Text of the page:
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The Antara does not have a passive regen system. The regens are on a fixed cycle controlled by the car, and it doesn't matter if you bomb up the motorway at 100mph. You will still only get a regen about every 500/520 miles regardless of how fast you drive.
 

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Good explanation in following linkhttp://www.hypermiler.co.uk/technical/the-diesel-particulate-filter-dpf-faq

Like others i found regardless of journey my Antara would do an active regen around 500 miles. It never seemed to do a passive regen even driving 400 miles at motorway speeds. I never had dpf light come on though so I just drove car same as any other.


Whilst my current car i have seen one active regen in 7000 miles rest have most probably been passive.



Edited by: HoneyMonster
 

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SJG said:
Please explain passive regeneration Inchindown ....
A passive regeneration is where the exhaust system is cleaned only by the heat from the exhaust, during normal driving,without any intervention from you or the car.

The Antara carries out an active regeneration by injecting fuel into the exhaust manifold which has the effect of pushing the exhaust gas temperature much higher than you get with normal driving. These hot gases them burn off the soot in the DPF. The Antara does this in the background at approx. 500 mile intervals.

If the regen fails to complete, the car will try again next time you drive. If it fails to complete several times, you will get a warning light telling you to complete a regen. If you do not do this, you will then get a flashing light which is warning your DPF is almost full. Failure to complete a regen after the warning light flashes will cause the filter to become totally blocked and it may cause some damage.

A blocked filter may be able to be cleaned by your dealer, but there is a possibility of having to replace the complete filter assembly. I believe this would not be covered by your warranty.

I've had my car for 18 months now, and have never had any problems with the DPF system. I get about 520 miles between regens on average. I've never had the warning light on at all. It has just been a non-issue for me.
 

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My Antara is just over two years old now and as far as I can tell it just gets on with regens as and when needed. I do not do a lot of miles these days except when we are towing the caravan, preferring to use a smaller car for local journeys. I tend to reset trip B when I notice the 999 figure has disappeared from the screen and interestingly this occurred earlier in the week. When I reset the trip it was reading 1700 miles so I assume it had carried out at least two possibly three regens without me noticing.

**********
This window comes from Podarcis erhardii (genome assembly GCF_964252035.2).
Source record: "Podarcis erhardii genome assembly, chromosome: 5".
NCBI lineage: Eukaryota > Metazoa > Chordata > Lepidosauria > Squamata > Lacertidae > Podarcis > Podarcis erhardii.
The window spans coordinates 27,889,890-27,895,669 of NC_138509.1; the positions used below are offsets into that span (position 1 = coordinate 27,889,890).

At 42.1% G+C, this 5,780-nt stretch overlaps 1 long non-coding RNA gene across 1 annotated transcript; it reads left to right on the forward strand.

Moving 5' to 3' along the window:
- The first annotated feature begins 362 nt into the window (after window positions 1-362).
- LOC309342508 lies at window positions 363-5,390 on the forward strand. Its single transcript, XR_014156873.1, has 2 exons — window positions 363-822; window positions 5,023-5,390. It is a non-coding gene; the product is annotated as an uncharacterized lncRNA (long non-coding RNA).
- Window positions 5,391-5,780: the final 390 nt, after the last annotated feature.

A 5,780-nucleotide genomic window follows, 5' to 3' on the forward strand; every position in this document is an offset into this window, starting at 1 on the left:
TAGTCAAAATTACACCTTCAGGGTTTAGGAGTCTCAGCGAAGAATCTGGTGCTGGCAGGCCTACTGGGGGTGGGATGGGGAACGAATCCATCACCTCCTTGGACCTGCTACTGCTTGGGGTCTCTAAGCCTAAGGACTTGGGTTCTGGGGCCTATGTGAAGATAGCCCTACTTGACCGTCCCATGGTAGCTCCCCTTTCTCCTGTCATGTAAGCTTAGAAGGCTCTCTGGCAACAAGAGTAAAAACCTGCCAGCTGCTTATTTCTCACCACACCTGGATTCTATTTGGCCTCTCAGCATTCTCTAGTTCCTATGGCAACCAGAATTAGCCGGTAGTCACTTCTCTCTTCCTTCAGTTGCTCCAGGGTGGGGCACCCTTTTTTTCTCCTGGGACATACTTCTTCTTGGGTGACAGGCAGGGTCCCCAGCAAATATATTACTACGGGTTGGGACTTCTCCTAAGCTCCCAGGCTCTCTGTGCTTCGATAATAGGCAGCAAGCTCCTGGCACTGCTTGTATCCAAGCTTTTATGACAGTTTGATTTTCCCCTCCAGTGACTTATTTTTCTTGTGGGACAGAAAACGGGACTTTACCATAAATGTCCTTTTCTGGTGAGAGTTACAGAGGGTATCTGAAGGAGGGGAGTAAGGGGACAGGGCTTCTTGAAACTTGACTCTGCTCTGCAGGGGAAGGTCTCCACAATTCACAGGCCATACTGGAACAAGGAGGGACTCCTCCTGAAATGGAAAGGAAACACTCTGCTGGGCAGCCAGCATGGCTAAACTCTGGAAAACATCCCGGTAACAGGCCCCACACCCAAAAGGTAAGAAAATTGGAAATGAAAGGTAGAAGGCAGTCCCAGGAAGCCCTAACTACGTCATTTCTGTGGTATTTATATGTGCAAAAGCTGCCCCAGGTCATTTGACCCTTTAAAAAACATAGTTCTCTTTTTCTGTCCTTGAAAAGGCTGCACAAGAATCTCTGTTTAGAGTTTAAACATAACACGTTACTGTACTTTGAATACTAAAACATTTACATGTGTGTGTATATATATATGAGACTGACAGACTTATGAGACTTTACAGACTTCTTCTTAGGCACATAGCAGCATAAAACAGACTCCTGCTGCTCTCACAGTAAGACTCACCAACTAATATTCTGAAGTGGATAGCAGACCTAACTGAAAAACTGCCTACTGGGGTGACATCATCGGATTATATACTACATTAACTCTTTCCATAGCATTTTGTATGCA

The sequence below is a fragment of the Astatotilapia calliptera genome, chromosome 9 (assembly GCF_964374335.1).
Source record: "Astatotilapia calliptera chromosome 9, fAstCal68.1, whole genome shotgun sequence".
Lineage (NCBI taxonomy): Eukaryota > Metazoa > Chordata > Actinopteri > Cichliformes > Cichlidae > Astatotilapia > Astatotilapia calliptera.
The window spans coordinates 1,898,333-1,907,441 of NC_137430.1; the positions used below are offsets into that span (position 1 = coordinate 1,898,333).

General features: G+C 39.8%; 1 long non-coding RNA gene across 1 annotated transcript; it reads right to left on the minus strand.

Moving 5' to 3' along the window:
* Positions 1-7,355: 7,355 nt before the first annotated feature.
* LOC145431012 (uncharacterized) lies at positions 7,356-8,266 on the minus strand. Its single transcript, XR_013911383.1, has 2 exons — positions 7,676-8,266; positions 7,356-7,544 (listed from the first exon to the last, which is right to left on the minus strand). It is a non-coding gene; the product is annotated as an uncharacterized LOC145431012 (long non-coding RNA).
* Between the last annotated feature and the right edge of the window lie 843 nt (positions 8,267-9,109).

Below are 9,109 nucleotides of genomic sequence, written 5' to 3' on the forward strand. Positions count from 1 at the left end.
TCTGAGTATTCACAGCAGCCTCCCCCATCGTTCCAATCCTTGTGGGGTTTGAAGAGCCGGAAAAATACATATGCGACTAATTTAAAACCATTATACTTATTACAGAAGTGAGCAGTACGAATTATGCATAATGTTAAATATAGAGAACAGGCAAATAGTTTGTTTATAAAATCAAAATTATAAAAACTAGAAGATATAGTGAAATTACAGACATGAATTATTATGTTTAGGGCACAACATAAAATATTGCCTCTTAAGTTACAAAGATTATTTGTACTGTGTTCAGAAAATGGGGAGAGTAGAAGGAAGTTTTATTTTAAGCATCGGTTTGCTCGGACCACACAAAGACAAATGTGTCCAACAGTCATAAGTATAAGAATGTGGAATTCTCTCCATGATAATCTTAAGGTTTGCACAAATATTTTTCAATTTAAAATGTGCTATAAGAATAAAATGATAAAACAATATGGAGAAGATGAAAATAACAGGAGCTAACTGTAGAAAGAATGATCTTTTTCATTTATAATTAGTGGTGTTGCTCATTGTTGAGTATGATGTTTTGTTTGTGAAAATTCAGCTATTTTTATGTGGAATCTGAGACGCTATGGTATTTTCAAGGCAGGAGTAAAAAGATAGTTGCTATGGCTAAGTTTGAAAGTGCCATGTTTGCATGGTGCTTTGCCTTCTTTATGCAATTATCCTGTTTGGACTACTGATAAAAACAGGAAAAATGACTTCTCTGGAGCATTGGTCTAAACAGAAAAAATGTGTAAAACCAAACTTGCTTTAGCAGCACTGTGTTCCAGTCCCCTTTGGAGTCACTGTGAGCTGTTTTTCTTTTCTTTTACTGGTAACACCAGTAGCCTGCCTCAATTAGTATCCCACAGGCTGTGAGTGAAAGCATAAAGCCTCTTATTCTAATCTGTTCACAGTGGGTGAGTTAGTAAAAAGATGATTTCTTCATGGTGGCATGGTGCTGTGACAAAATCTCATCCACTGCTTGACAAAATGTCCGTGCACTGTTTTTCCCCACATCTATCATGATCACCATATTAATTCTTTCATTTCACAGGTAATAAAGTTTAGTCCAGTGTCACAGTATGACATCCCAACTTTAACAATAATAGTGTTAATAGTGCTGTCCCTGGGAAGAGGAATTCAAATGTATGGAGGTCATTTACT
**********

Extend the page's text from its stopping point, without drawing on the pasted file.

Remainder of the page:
I assume that this is how it is designed to work andI have only had one yellow light due entirely my own doing when I had a couple of weeks of very short journeys, a quick blast down the motorway and it has not returned. When we tow the caravan the period between regens gets longer anything up to 800 miles, not sure why but one school of thought on here is that the extra weight makes the engine run hotter so reducing the need to clean.
Off to France soon so will check again.
 

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Discussion Starter · #17 ·
Thanks for those interesting comments , I did read that the antaras dpf system is further up the exhaust system than most cars and because of that it tends not to get hot enough to burn soot , on a passive clean , unless the car is towing or under load , so I can see how it makes sense that most take place over 500 miles or so through the pre programed EU
 

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So a passive regeneration is no more than enough heat over a long time being able to burn the soot out the filter, so an Antara can passively clean BUT Vauxhall recognise that most owners would never continuesly drive in a manner that would allow passive regeneration to clean the filter so they programmed an active regeneration into the cars computer, every 500 miles or sensor based.
This was my point earlier on in this thread a passive regeneration is just enough heat over a long time...so it does happen...
Bobbyt - The DPF on the newer 2.2 engine is directly after the turbo, virtually behind the radiator, the older 2.0 it is further back in the exhaust as you say.Edited by: SJG
 

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SJG said:
So a passive regeneration is no more than enough heat over a long time being able to burn the soot out the filter, so an Antara can passively clean BUT Vauxhall recognise that most owners would never continuesly drive in a manner that would allow passive regeneration to clean the filter so they programmed an active regeneration into the cars computer, every 500 miles or sensor based.
This was my point earlier on in this thread a passive regeneration is just enough heat over a long time...so it does happen...
Bobbyt - The DPF on the newer 2.2 engine is directly after the turbo, virtually behind the radiator, the older 2.0 it is further back in the exhaust as you say.
As far as I'm aware, the Antara does not carry out passive regens. This is because the exhaust gases don't get hot enough without the fuel being injected into the exhaust.

In the 18 months I've had my car i've only ever had active regens, regardless of how I've driven.
 

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Yip active just like the one I had today it was flashing and ding dinging had to drive 25miles to get ride of the bugger and it's only been 2 to 3 weeks since the last one I wonder it was because I have started the great college run 74 miles a day with mixed driving so I done 222miles then added an extra 130 miles that's 352 miles mmmmmm